On the morning of November 18, 1780 two days before the battle at Blackstock’s Farm, Tarleton first encountered Sumter’s forces. As the British Legion and the 63rd Regiment watered their horses on the Broad River, a group of raiders opened fire on them from the opposite bank. That night the British crossed the river with Tarleton more determined to run the Patriots down than ever before. But General Sumter was warned of Lt. Colonel Tarleton’s movements by a deserter from the 63d Regiment.

Upon learning the Tarleton was close on his heels, Sumter began looking for a strong defensive position from which to face the British. Just as his counterpart Daniel Morgan would do in just two months time, Thomas Sumter would get choose the where he would face Banastre Tarleton.

A muddy river with a sandy bank seen through simi dense vegetation.
The Nature Trail leads to Tyger River. But this is the best view you’ll get of the river while the leaves are still on the trees.

Along the Tyger river he found the tobacco farm of William Blackstock and realized that it was the ideal spot to face his rival. Located on the hills above the Tyger river, Blackstock’s farm surrounded by mostly cleared land, so Sumter and his men would have a clear view of Tarleton’s approach. The barn and outbuildings were sturdy and provided great cover for Patriots to rain fire down on approaching British. Sill others were stationed along a fence line and the woods surrounding the house. In total, Sumter may have had up to 700 men under his command.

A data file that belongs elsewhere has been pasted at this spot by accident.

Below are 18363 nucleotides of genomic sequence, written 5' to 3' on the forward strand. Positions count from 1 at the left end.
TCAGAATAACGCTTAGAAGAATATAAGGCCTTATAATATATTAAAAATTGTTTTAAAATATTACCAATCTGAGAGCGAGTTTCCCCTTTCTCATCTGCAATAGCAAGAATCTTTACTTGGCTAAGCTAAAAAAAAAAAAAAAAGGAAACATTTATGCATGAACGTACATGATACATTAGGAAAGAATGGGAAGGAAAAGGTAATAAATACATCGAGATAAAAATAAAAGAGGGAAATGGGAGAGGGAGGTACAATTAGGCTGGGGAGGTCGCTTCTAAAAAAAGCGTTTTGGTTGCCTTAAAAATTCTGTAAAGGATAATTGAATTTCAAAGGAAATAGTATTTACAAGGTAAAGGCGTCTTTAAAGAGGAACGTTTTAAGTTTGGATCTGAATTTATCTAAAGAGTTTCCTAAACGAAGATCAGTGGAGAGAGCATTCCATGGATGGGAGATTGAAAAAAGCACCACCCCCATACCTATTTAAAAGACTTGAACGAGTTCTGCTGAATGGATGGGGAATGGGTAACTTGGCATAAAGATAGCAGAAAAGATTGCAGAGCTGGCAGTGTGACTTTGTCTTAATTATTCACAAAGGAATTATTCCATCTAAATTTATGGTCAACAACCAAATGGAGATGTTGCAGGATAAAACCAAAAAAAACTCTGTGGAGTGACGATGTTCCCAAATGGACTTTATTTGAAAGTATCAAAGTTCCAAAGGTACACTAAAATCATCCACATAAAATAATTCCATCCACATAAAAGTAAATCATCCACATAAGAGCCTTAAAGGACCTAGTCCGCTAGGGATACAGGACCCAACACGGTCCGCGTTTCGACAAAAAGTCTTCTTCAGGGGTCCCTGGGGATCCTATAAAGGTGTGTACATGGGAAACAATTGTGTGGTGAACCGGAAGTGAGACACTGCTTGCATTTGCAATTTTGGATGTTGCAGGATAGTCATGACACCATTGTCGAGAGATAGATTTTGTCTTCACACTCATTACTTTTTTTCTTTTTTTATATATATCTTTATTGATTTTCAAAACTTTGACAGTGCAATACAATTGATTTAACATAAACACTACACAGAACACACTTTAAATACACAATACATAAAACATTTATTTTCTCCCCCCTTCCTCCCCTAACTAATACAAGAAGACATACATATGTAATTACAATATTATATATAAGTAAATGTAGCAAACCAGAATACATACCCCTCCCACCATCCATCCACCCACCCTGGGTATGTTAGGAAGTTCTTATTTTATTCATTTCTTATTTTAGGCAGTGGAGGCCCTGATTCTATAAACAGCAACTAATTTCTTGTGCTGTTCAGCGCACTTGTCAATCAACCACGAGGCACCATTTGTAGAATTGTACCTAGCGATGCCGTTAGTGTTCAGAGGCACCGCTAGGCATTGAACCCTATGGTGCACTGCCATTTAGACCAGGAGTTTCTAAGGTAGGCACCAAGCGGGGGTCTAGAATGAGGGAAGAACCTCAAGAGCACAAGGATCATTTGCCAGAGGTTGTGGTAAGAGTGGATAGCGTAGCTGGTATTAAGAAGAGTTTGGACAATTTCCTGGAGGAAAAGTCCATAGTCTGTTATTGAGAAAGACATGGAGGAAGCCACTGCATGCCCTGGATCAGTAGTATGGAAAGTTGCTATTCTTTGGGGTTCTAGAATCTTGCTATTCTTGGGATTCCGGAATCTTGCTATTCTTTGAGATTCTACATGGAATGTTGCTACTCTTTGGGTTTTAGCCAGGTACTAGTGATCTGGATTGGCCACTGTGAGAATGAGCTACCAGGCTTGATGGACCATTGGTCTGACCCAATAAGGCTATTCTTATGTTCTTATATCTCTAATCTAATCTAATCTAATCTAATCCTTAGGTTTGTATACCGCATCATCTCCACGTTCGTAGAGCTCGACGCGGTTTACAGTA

On the morning of the 20th, Banastre Tarleton followed a lead towards Blackstock’s Farm. Shortly after he crossed the Enoree River, he encountered Thomas Sumter’s rear guard. The rear guard was quickly overrun by the British forces. With this initial victory and the fear that he might loose the trail if Sumter was able to cross the Tyger River, Tarleton took his mounted troops on ahead. Without the foot infantry and artillery slowing his advance, they could close the gap and catch up to Sumter. True to form, Tarleton was confidant that his mounted troops could hold the line until the infantry and cannon could be brought into battle.

grove of trees on the right opening up on a field with trees on the far side on top of the hill.
Although no signs of the battle have lasted to today, you can still get a feel for the hilly terrain of the battle.